“Displacing Anger”- 14 May 2017.

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Written by Rita Aggarwal
Tuesday, 13 June 2017 21:48

The atmosphere was all charged up. Allegations and counter allegations were being fired at each other. The group divided into itself into three apparent alliances where emotions ruled supreme rather than reason and objectivity. Arguments were like ‘sloganeering’ and owing allegiance to the group rather than discussing the point in question. Nobody was in a mood to relent and admit one’s mistake. One member of the group was in dock due to serious problems arising out of negligence and administrative lapses. The member concerned too seemed unapologetic and unrelenting. Even if he did not want to admit his negligence, he could have apologised to the company and its members for creating the mess they all were in. But ‘NO’, he kept defending himself with all to see through the flawed arguments. He kept defending himself with the lame ‘conspiracy theory’, that hidden elements were out to malign him for no fault of his. All he had to do was to say ‘sorry’ at one level to all members for the mess and then plead not guilty. Instead he went tangent and ‘displaced’ all his frustrations, anger and guilt on the ‘so-called unknown elements’.

The General Manager of the department of Business development drafted and framed the new project proposal to be sent to another company of repute. He did it all by himself for it was an important one for their organisation. He did not allocate it to his team and his juniors but worked on it himself alone. After completing the proposal he packed it and asked his Senior Manager to deliver it soon. The reality was that there was a significant error in the proposal which went unnoticed by the GM. When the negative response of rejection came from the other company the GM lost his cool and fired his staff specially the Senior Manager. He blamed him for negligence and asked him why he did not look into the proposal carefully before he sent it. The SM was aghast and dumbfounded. He tried defending himself but could not in front of the rage of the GM who refused to see reason. The mistake was clearly done by the GM but he was only ‘displacing his anger’ onto the SM and making a scapegoat out of him.

A lady M was doing well on her job. She was being praised by her seniors and recommended for raise in salary and promotion too. In the last few years she had jumped two positions much to the anger of her colleagues. They were feeling frustrated, angry and jealous of her promotions. The responses a few of them gave her reeked of negativity. They alleged that ‘she was close to the boss’ who favoured her. They assassinated her character and her morals by making snide remarks behind her. Besides these ‘loose and baseless comments’, she was watched closely by jealous eyes for mistakes and errors made by her. The moment she made one, the mistake was highlighted and touted as a grave one. They enjoyed the feeling that she was not infallible! Her pride in herself was a source of distress to the ‘green horns’ as they delighted in making her embarrassed. Humiliating her was a game they played for self satisfaction as they regularly ‘displaced their anger and frustration’ at her.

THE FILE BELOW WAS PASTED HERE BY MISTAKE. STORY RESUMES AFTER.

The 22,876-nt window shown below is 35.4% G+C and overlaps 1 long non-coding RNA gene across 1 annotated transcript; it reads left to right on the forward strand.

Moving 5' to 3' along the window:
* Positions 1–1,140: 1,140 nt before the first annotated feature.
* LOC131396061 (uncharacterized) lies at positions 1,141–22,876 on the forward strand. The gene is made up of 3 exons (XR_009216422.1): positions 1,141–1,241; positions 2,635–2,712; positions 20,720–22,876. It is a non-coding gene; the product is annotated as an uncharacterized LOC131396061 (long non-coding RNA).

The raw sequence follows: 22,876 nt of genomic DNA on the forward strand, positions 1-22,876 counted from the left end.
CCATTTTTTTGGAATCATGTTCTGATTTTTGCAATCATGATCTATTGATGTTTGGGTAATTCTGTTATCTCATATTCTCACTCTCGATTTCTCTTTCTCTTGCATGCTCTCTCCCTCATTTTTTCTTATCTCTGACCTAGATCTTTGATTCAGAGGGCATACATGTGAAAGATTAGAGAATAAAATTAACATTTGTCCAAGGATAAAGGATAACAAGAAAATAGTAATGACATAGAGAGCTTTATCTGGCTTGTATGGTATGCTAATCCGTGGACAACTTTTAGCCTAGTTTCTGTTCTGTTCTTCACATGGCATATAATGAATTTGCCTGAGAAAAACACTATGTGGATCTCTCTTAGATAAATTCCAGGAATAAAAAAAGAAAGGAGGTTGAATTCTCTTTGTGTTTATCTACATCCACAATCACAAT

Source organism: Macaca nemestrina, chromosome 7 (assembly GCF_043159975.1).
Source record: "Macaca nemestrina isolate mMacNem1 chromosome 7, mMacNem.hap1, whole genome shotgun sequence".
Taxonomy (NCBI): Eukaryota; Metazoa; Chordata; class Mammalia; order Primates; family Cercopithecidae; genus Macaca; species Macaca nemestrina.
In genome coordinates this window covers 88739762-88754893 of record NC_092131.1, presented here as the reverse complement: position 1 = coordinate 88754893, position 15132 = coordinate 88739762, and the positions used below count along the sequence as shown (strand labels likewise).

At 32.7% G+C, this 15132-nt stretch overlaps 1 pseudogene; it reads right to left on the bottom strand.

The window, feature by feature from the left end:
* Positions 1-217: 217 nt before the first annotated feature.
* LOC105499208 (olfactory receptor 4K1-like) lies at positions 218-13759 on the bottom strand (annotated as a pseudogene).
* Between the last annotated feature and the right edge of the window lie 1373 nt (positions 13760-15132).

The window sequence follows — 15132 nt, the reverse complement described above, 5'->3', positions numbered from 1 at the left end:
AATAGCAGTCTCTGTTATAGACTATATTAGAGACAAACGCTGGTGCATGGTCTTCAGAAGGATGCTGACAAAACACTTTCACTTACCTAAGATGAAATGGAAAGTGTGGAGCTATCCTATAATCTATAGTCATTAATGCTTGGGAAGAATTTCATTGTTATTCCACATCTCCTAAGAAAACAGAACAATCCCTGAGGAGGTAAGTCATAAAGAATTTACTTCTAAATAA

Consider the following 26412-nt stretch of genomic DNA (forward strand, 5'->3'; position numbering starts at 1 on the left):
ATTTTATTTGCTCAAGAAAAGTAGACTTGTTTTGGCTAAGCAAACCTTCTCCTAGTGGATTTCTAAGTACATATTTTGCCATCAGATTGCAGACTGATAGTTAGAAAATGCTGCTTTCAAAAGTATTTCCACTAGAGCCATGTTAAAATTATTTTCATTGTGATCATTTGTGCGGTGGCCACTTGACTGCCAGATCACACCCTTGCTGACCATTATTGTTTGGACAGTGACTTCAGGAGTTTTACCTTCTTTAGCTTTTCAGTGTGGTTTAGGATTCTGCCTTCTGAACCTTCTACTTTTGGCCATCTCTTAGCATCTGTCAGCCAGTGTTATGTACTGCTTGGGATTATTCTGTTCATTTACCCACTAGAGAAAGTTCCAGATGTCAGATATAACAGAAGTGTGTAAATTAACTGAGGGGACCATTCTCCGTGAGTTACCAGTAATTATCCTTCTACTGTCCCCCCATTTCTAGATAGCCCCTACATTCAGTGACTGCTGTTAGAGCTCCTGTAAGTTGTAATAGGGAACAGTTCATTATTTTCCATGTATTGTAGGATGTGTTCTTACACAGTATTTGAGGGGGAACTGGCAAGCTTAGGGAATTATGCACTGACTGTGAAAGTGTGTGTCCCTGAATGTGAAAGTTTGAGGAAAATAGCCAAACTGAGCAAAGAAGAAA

‘Displacement’ is a defence mechanism mentioned by Sigmund Freud as a protective strategy used by the ego/self. When the self feels threatened by an object or a situation or a person, it gets into a protective mode of ‘pushing the blame on the other’. Doing this the self/ego absolves itself of the burden of negative emotions generated within the psyche for its own inherent weaknesses. Blaming it on the other seems the simplest solution to the problem without realising the truth which hurts badly the self image and self esteem of the person.

Politicians and lawyers use this strategy extensively to argue their point and plead not guilty which is a conscious process done thoughtfully. Politics is not about truth but creating a truth/reality for all to agree upon. We are all familiar with such political and legal games played by such people for meeting their own ends. That is not our subject matter however.

We are not talking about this conscious strategy but are mentioning an unconscious mechanism of self denial of the truth. Seeking the truth is a process of knowing about oneself. It’s a difficult process for it entails accepting one’s weaknesses, faults and bad deeds. It’s involves an awareness of one’s strengths and failings and a sincere acceptance of what is. The awareness becomes meaningful only when there is a desire for change for the better. Therefore, to evolve as a good and morally upright human being has to be a spiritual goal of moral uplift which has to be pursued throughout one’s life.

 

If a person says ‘I am like this and I will always be like this’, ‘I will not change, accept me or reject me’ speaks of an attitude of ‘stubbornness arising out of arrogance of the self’. Unjustified aggressive behaviour displaced on another is rampant in society more so in males. Such people are a nuisance to society, a burden, who spread disharmony and unrest. They are instrumental in creating stress and mental health problems in their personal homes, relations and in society by hurting others and setting bad examples of bad behaviour.